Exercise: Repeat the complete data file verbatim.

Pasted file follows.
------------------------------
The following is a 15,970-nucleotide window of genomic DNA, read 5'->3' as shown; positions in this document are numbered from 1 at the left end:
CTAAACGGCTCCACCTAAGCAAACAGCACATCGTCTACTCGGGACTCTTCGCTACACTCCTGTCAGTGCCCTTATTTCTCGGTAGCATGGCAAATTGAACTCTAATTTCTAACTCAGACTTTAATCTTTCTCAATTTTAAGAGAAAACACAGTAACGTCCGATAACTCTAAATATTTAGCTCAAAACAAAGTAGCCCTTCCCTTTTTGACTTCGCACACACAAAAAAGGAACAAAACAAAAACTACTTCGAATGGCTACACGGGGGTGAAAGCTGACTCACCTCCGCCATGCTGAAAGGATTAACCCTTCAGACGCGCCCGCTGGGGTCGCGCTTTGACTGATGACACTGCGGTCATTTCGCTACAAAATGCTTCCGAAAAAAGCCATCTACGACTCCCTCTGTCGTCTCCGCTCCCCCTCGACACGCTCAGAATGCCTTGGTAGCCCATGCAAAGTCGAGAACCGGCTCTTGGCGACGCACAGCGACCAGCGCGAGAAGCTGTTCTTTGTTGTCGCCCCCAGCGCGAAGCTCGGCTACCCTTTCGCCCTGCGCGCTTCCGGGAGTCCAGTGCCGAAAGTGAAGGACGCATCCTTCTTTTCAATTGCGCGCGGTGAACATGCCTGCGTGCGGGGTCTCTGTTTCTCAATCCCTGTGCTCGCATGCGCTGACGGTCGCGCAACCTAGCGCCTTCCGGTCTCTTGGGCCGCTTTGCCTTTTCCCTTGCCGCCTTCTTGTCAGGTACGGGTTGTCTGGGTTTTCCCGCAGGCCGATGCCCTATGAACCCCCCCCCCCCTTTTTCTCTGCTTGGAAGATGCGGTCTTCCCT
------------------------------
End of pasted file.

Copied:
The following is a 15,970-nucleotide window of genomic DNA, read 5'->3' as shown; positions in this document are numbered from 1 at the left end:
CTAAACGGCTCCACCTAAGCAAACAGCACATCGTCTACTCGGGACTCTTCGCTACACTCCTGTCAGTGCCCTTATTTCTCGGTAGCATGGCAAATTGAACTCTAATTTCTAACTCAGACTTTAATCTTTCTCAATTTTAAGAGAAAACACAGTAACGTCCGATAACTCTAAATATTTAGCTCAAAACAAAGTAGCCCTTCCCTTTTTGACTTCGCACACACAAAAAAGGAACAAAACAAAAACTACTTCGAATGGCTACACGGGGGTGAAAGCTGACTCACCTCCGCCATGCTGAAAGGATTAACCCTTCAGACGCGCCCGCTGGGGTCGCGCTTTGACTGATGACACTGCGGTCATTTCGCTACAAAATGCTTCCGAAAAAAGCCATCTACGACTCCCTCTGTCGTCTCCGCTCCCCCTCGACACGCTCAGAATGCCTTGGTAGCCCATGCAAAGTCGAGAACCGGCTCTTGGCGACGCACAGCGACCAGCGCGAGAAGCTGTTCTTTGTTGTCGCCCCCAGCGCGAAGCTCGGCTACCCTTTCGCCCTGCGCGCTTCCGGGAGTCCAGTGCCGAAAGTGAAGGACGCATCCTTCTTTTCAATTGCGCGCGGTGAACATGCCTGCGTGCGGGGTCTCTGTTTCTCAATCCCTGTGCTCGCATGCGCTGACGGTCGCGCAACCTAGCGCCTTCCGGTCTCTTGGGCCGCTTTGCCTTTTCCCTTGCCGCCTTCTTGTCAGGTACGGGTTGTCTGGGTTTTCCCGCAGGCCGATGCCCTATGAACCCCCCCCCCCCTTTTTCTCTGCTTGGAAGATGCGGTCTTCCCT